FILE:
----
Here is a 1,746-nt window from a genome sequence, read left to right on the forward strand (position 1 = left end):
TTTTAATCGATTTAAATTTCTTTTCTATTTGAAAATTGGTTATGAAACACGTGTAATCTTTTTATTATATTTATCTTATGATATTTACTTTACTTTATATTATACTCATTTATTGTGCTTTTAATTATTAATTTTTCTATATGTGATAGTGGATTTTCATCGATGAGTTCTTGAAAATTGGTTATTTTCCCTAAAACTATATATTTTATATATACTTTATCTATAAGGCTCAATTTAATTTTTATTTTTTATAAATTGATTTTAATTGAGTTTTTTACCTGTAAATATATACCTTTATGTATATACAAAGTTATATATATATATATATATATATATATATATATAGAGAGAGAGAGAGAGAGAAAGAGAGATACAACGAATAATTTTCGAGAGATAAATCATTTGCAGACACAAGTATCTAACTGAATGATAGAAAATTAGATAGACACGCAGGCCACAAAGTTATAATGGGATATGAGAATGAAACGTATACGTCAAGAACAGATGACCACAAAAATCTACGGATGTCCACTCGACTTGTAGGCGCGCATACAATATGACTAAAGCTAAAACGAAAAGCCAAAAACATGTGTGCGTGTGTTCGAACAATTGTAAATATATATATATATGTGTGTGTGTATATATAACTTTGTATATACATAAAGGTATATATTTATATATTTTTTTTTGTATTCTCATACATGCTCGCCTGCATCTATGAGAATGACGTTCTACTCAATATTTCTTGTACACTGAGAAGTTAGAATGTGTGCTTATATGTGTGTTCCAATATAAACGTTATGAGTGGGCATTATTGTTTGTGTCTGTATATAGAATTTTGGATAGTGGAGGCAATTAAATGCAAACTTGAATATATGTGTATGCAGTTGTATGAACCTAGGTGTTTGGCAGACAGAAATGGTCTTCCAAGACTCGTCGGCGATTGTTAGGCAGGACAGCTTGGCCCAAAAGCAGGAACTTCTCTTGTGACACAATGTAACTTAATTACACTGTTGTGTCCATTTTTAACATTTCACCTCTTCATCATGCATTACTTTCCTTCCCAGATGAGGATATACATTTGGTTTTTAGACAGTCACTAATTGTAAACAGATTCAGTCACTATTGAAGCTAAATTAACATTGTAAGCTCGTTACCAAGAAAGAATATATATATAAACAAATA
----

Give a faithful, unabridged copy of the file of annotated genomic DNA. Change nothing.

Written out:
Here is a 1,746-nt window from a genome sequence, read left to right on the forward strand (position 1 = left end):
TTTTAATCGATTTAAATTTCTTTTCTATTTGAAAATTGGTTATGAAACACGTGTAATCTTTTTATTATATTTATCTTATGATATTTACTTTACTTTATATTATACTCATTTATTGTGCTTTTAATTATTAATTTTTCTATATGTGATAGTGGATTTTCATCGATGAGTTCTTGAAAATTGGTTATTTTCCCTAAAACTATATATTTTATATATACTTTATCTATAAGGCTCAATTTAATTTTTATTTTTTATAAATTGATTTTAATTGAGTTTTTTACCTGTAAATATATACCTTTATGTATATACAAAGTTATATATATATATATATATATATATATATATATAGAGAGAGAGAGAGAGAGAAAGAGAGATACAACGAATAATTTTCGAGAGATAAATCATTTGCAGACACAAGTATCTAACTGAATGATAGAAAATTAGATAGACACGCAGGCCACAAAGTTATAATGGGATATGAGAATGAAACGTATACGTCAAGAACAGATGACCACAAAAATCTACGGATGTCCACTCGACTTGTAGGCGCGCATACAATATGACTAAAGCTAAAACGAAAAGCCAAAAACATGTGTGCGTGTGTTCGAACAATTGTAAATATATATATATATGTGTGTGTGTATATATAACTTTGTATATACATAAAGGTATATATTTATATATTTTTTTTTGTATTCTCATACATGCTCGCCTGCATCTATGAGAATGACGTTCTACTCAATATTTCTTGTACACTGAGAAGTTAGAATGTGTGCTTATATGTGTGTTCCAATATAAACGTTATGAGTGGGCATTATTGTTTGTGTCTGTATATAGAATTTTGGATAGTGGAGGCAATTAAATGCAAACTTGAATATATGTGTATGCAGTTGTATGAACCTAGGTGTTTGGCAGACAGAAATGGTCTTCCAAGACTCGTCGGCGATTGTTAGGCAGGACAGCTTGGCCCAAAAGCAGGAACTTCTCTTGTGACACAATGTAACTTAATTACACTGTTGTGTCCATTTTTAACATTTCACCTCTTCATCATGCATTACTTTCCTTCCCAGATGAGGATATACATTTGGTTTTTAGACAGTCACTAATTGTAAACAGATTCAGTCACTATTGAAGCTAAATTAACATTGTAAGCTCGTTACCAAGAAAGAATATATATATAAACAAATA